Social Security and You: Social Security Rules (Not Reps) Confuse Readers
I'm guessing you filed your Social Security claim in June. At that time, you could have said you wanted the 6 months' worth of retroactive benefits. In other words, that means January 2020 would have been your starting date. Had you done that, you would have received the big back-pay check. But your ongoing benefit rate would be smaller. Why? Because you wouldn't be eligible for any delayed retirement credits after January. That means your ongoing benefit rate would be about 5% less.
If you want, you could call the SSA and tell them you want to change your start date to January. But then be prepared for a little less money each month in the future.
Q: I feel I have been lied to and cheated. I turned 62 on June 23 and applied over the phone for my Social Security benefits to start then. I know Social Security checks come a month late. So, I expected my first check to show up in July. But the SSA clerk I talked to told me my first check wouldn't come until August. She couldn't explain why, and I just assumed she was wrong. But I just received my official benefit letter from the SSA, and it says my first check won't show up until Aug. 26! Why am I being cheated out of one month's Social Security check?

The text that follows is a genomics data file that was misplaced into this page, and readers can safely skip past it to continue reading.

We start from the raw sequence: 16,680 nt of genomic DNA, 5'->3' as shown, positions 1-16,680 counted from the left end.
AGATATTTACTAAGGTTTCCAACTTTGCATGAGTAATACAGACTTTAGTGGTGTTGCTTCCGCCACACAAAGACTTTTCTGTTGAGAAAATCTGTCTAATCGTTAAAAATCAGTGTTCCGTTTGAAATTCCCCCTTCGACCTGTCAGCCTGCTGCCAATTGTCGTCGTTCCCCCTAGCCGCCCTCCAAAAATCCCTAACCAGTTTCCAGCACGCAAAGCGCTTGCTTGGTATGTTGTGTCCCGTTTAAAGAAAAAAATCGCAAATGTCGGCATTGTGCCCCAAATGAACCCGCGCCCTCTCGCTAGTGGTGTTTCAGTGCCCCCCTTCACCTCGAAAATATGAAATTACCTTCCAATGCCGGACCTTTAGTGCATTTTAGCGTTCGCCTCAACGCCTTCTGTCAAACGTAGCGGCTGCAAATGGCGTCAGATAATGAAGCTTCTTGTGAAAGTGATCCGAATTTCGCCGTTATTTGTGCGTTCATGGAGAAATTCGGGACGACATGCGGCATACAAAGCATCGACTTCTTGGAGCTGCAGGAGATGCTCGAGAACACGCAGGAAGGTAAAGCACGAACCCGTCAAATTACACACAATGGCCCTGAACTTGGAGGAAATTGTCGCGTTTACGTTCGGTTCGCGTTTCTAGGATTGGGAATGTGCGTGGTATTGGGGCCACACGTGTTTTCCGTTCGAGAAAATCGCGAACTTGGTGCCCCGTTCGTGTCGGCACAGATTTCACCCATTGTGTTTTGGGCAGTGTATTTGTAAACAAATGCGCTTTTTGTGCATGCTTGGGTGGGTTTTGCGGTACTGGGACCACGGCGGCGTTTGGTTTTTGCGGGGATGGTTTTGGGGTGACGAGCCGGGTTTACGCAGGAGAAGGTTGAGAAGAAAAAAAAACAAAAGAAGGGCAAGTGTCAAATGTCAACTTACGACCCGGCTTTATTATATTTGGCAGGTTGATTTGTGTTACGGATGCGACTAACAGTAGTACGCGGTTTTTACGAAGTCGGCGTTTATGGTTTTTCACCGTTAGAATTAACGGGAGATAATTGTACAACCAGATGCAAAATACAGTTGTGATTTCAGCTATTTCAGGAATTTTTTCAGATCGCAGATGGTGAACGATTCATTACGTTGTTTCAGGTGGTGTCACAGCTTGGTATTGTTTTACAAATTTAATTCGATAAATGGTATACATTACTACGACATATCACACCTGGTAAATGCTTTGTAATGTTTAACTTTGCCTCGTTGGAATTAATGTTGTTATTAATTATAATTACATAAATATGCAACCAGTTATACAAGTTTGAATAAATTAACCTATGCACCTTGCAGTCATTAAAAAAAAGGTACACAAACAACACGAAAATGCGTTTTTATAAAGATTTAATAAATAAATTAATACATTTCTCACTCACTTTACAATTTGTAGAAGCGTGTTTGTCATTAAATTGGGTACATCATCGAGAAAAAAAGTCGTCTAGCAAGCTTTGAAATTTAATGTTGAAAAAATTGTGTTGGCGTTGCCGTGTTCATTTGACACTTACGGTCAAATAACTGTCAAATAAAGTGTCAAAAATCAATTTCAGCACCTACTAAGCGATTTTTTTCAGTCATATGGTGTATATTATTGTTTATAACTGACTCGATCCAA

A: You aren't being cheated out of anything. It's too bad the Social Security representative couldn't explain the rules to you. But now I will.
In the 1980s, the Reagan administration and Congress were looking for some ways to save a few nickels in Social Security outlays. And one of the little gimmicks they came up with was a law that says you must be 62 for an entire month before you can get your first Social Security check.
You turned 62 near the end of June, so that means July is the first month that you are age 62 for the whole month. So, the July check is the first one you are due. And based on your day of birth, the July check will be sent to you on the fourth Wednesday in August.
If you have a Social Security question, Tom Margenau has the answer. Contact him at email@example.com. To find out more about Tom Margenau and to read past columns and see features from other Creators Syndicate writers and cartoonists, visit the Creators Syndicate website at www.creators.com.